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Blog of the month

Here is the second author in our new series of guest bloggers, Robin Asbell
She not only is the author of many books on real food,
but also a knowledgeable food activist and contributor to the fight against overly processed food. Her latest book is out: 


We do look forward to hear your comments and contributions on this and anything else we post. 
Let us know your thoughts either here or on our Facebook page and enjoy the read.


The Joy of Juice

Juicing is in vogue, like never before. As someone with a front row seat for the evolution of juicing in America over the last 20 years, I think we are finally getting alot of things right.

You see, juice used to be a very hard core health food-y thing. At the Coop where I cooked and baked in the 80's, a small but intense group bought 50 lb bags of organic carrots to juice. Some were health seekers, others were making carrot juice for someone being treated for cancer. Back then, carrot juice was credited with saving people. I knew of several.
In the 90's and 00's I built my personal chef business, and was often hired to cook for people with cancer, heart disease, and other serious conditions. Many of these clients had healing diets prescribed by their practitioners, and I learned a great deal about the healing qualities of foods, and juices. It made perfect sense to treat the whole body with real, healing foods, and resort to big pharma only when necessary. I saw amazing successes.

In recent years, as people have been waking up to the benefits of plant foods, juicing has transformed from something prescribed for sick people into an everyday and fabulous way to enjoy more vegetables and fruits. Of course, the amazing rise in all things green, from spinach to kale, has given us green juices and smoothies. If it's called a superfood, it's probably being made into a drink.
So the evolution of juice, from where I stand, is that we now see juices as a potent addition to a balanced diet. You don't have to be hard core. A tasty glass of juice is more like taking a multi-vitamin, but better, perhaps a way to catch up on our vegetable servings on days when we might not have hit the mark. Blended for flavor, color, and fun, these juices are not just about health, but they can't help but be full of phytochemicals, antioxidants, and nutrition. You can have a whole-food smoothie in the morning, full of blueberries and kale, and drink a juice blend made with honeydew, spinach and cucumbers in the afternoon. Who needs to chew?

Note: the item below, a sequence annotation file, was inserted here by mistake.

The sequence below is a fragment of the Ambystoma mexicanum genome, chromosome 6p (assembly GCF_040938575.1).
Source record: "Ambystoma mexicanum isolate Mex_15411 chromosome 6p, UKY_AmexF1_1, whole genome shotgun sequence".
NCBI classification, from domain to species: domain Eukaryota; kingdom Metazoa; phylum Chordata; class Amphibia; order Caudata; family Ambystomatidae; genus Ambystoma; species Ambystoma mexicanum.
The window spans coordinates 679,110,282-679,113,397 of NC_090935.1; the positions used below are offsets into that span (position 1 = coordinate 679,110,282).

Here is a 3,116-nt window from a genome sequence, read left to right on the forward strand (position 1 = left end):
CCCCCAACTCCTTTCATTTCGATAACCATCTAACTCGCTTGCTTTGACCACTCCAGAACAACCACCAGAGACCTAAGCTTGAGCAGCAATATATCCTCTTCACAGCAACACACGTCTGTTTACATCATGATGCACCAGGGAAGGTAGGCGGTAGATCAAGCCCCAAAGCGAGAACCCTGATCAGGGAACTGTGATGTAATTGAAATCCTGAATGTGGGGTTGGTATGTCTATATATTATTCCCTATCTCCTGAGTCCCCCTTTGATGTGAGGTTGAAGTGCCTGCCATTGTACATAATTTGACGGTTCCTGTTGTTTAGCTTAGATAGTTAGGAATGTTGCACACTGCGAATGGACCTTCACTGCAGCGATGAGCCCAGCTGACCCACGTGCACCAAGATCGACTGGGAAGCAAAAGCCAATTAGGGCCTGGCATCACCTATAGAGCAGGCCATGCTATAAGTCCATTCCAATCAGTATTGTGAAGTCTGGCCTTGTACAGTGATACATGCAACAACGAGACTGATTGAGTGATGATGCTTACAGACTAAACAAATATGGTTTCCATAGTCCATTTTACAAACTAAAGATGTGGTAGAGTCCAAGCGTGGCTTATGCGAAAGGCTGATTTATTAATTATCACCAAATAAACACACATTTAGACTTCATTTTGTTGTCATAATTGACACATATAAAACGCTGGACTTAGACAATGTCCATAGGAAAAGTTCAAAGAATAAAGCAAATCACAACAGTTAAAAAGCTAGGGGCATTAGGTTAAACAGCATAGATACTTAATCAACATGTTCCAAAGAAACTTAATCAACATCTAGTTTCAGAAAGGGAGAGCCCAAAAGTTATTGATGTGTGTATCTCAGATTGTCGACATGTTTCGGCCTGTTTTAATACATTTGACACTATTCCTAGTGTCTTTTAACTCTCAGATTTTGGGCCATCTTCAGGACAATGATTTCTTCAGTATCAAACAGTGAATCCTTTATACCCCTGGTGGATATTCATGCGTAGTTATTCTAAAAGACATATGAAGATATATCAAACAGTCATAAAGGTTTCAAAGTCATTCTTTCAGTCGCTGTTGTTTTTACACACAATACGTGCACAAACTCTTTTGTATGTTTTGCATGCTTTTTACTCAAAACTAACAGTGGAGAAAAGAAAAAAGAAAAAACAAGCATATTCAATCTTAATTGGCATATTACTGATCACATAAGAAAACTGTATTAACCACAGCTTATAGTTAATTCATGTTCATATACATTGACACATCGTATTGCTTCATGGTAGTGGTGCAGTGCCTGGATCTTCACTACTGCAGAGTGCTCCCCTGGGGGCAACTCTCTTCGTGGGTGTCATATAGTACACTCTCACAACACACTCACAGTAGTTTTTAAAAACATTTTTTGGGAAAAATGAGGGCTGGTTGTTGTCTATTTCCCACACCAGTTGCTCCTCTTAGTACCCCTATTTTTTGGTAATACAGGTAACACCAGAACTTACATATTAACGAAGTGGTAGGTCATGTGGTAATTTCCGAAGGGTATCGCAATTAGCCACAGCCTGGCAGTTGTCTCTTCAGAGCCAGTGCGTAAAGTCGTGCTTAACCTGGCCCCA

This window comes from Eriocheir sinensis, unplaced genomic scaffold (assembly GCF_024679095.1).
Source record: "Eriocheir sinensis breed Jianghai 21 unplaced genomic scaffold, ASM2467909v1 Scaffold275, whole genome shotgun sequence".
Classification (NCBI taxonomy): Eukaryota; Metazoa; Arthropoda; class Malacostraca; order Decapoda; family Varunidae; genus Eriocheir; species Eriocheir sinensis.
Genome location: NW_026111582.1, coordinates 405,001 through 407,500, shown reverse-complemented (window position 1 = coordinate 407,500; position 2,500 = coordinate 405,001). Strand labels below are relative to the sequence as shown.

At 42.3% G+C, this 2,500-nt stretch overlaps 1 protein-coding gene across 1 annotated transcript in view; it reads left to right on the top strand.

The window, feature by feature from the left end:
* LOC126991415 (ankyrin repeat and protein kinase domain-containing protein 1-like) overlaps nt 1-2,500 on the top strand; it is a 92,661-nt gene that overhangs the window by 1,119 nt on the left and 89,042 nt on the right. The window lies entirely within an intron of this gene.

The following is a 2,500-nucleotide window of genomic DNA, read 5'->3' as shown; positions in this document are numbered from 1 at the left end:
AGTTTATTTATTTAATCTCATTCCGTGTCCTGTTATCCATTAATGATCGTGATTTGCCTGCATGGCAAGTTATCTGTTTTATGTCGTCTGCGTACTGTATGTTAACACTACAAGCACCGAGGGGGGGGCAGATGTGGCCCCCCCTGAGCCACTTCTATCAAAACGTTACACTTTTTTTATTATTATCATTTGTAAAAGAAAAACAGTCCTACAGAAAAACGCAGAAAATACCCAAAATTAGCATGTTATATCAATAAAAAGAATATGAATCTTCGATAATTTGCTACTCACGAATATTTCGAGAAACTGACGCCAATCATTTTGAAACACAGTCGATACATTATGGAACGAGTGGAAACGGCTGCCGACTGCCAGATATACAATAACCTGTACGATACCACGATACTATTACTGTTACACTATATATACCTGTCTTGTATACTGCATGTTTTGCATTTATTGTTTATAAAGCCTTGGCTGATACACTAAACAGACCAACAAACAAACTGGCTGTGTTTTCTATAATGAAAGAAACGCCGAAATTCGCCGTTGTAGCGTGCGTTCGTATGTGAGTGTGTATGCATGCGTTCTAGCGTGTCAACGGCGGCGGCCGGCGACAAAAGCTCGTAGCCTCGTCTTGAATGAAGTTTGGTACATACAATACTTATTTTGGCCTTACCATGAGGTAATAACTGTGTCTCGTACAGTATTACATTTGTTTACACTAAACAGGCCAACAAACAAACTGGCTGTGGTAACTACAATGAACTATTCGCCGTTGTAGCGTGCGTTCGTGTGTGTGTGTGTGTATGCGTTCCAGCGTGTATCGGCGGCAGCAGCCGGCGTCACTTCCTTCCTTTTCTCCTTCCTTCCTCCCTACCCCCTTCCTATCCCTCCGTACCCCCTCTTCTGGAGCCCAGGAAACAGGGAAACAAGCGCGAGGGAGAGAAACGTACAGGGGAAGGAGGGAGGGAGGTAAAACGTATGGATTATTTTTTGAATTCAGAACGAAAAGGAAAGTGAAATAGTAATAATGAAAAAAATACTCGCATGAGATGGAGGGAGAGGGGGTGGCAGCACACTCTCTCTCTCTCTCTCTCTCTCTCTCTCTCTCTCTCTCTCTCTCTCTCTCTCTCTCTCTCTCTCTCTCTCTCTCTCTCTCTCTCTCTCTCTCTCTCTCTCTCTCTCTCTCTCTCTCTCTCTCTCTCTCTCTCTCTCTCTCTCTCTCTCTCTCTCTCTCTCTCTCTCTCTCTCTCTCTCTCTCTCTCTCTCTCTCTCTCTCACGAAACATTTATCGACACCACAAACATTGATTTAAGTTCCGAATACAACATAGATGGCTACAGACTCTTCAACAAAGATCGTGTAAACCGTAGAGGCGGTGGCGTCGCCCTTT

So how does one commit to juicing? 
Well, step one is to get a good juicer. Look for a slow or masticating juicer. You can use a blender to make smoothies. This is about juice. Yes, the juicer takes out most of the fiber, but you should be eating a high fiber diet anyway, with whole grains, beans and vegetables. Juice just allows you to drink an entire bunch of greens, or a pound of carrots or tomatoes in a glass, and still have room for your healthy meals.
It's important to be balanced, in your approach to juicing. Adding large quantities of sweeter juices to your diet, like fruit or even carrot, should be a replacement for other sugars, like soda, cookies and treats, and you should balance with less sweet vegetable juices, so you don't overdo it. These raw, fresh, enzyme rich and alkalizing plant juices are infinitely better for you than other sweet beverages, but they are sweets.
To make juicing more affordable, I seek out my local organic growers at the Farmer's Market or my local coop grocery. I also plant a juice garden.
My juice garden is unbelievably easy to grow. Kale, spinach, carrots, beets, cucumbers, and parsley rule the grounds, and tomatoes flourish in pots. At peak season, I can stroll through my garden and pull veggies, take them in for a quick rinse and juice them within minutes.

Once my juice is made, there are lots of options for the pulp to find another purpose. Carrot, beet, and other sweet, crumbly pulps are great in muffins, bars and burgers (recipes on my blog at robinasbell.com) and can slip unnoticed into various loaves, casseroles and baked goods. A nearly instant stock can be extracted from a veggie medley, since it's already pulverized, it takes barely any simmer time. You can even mix pulps with a little coconut oil for a facial mask.
And there is no shame in composting pulp, once you are done with it. It's part of the cycle of life.

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